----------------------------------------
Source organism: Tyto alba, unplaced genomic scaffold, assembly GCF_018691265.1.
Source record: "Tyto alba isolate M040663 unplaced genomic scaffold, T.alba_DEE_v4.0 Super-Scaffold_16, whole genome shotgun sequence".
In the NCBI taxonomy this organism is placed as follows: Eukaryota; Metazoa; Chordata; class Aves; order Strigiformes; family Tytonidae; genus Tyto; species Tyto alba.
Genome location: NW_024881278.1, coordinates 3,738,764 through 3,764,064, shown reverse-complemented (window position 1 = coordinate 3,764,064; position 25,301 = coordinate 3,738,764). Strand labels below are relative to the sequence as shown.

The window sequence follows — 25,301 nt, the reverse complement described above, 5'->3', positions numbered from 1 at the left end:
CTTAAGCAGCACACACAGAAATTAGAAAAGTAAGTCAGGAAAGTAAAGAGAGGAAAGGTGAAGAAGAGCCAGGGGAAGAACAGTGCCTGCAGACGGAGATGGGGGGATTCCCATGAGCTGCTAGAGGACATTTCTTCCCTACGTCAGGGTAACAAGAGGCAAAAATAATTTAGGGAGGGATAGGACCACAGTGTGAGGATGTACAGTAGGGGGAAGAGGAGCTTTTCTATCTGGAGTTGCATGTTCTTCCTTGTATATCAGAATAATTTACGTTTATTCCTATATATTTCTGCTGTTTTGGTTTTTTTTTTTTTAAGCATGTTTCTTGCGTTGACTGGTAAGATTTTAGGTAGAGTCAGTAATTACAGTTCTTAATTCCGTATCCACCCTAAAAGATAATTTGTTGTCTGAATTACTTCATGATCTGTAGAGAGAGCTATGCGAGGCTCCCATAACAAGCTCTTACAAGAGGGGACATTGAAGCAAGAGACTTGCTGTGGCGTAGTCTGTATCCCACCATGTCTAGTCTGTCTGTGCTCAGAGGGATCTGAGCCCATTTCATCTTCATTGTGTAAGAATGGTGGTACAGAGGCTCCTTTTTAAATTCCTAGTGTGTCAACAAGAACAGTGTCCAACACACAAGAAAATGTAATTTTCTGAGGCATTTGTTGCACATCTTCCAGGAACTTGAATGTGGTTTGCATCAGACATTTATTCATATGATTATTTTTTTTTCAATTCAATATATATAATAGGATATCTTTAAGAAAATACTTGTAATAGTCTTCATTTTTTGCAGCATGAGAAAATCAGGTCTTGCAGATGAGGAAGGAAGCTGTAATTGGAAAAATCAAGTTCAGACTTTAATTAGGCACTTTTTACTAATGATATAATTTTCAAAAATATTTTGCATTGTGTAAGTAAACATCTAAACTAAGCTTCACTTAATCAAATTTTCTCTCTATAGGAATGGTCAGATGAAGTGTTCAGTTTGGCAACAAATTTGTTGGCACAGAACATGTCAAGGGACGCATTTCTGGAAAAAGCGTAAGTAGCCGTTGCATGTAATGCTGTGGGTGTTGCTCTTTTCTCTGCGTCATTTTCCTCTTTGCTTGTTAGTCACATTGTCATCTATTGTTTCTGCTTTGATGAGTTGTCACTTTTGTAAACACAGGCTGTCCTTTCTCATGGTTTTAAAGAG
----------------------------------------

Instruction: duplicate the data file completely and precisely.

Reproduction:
Source organism: Tyto alba, unplaced genomic scaffold, assembly GCF_018691265.1.
Source record: "Tyto alba isolate M040663 unplaced genomic scaffold, T.alba_DEE_v4.0 Super-Scaffold_16, whole genome shotgun sequence".
In the NCBI taxonomy this organism is placed as follows: Eukaryota; Metazoa; Chordata; class Aves; order Strigiformes; family Tytonidae; genus Tyto; species Tyto alba.
Genome location: NW_024881278.1, coordinates 3,738,764 through 3,764,064, shown reverse-complemented (window position 1 = coordinate 3,764,064; position 25,301 = coordinate 3,738,764). Strand labels below are relative to the sequence as shown.

The window sequence follows — 25,301 nt, the reverse complement described above, 5'->3', positions numbered from 1 at the left end:
CTTAAGCAGCACACACAGAAATTAGAAAAGTAAGTCAGGAAAGTAAAGAGAGGAAAGGTGAAGAAGAGCCAGGGGAAGAACAGTGCCTGCAGACGGAGATGGGGGGATTCCCATGAGCTGCTAGAGGACATTTCTTCCCTACGTCAGGGTAACAAGAGGCAAAAATAATTTAGGGAGGGATAGGACCACAGTGTGAGGATGTACAGTAGGGGGAAGAGGAGCTTTTCTATCTGGAGTTGCATGTTCTTCCTTGTATATCAGAATAATTTACGTTTATTCCTATATATTTCTGCTGTTTTGGTTTTTTTTTTTTTAAGCATGTTTCTTGCGTTGACTGGTAAGATTTTAGGTAGAGTCAGTAATTACAGTTCTTAATTCCGTATCCACCCTAAAAGATAATTTGTTGTCTGAATTACTTCATGATCTGTAGAGAGAGCTATGCGAGGCTCCCATAACAAGCTCTTACAAGAGGGGACATTGAAGCAAGAGACTTGCTGTGGCGTAGTCTGTATCCCACCATGTCTAGTCTGTCTGTGCTCAGAGGGATCTGAGCCCATTTCATCTTCATTGTGTAAGAATGGTGGTACAGAGGCTCCTTTTTAAATTCCTAGTGTGTCAACAAGAACAGTGTCCAACACACAAGAAAATGTAATTTTCTGAGGCATTTGTTGCACATCTTCCAGGAACTTGAATGTGGTTTGCATCAGACATTTATTCATATGATTATTTTTTTTTCAATTCAATATATATAATAGGATATCTTTAAGAAAATACTTGTAATAGTCTTCATTTTTTGCAGCATGAGAAAATCAGGTCTTGCAGATGAGGAAGGAAGCTGTAATTGGAAAAATCAAGTTCAGACTTTAATTAGGCACTTTTTACTAATGATATAATTTTCAAAAATATTTTGCATTGTGTAAGTAAACATCTAAACTAAGCTTCACTTAATCAAATTTTCTCTCTATAGGAATGGTCAGATGAAGTGTTCAGTTTGGCAACAAATTTGTTGGCACAGAACATGTCAAGGGACGCATTTCTGGAAAAAGCGTAAGTAGCCGTTGCATGTAATGCTGTGGGTGTTGCTCTTTTCTCTGCGTCATTTTCCTCTTTGCTTGTTAGTCACATTGTCATCTATTGTTTCTGCTTTGATGAGTTGTCACTTTTGTAAACACAGGCTGTCCTTTCTCATGGTTTTAAAGAG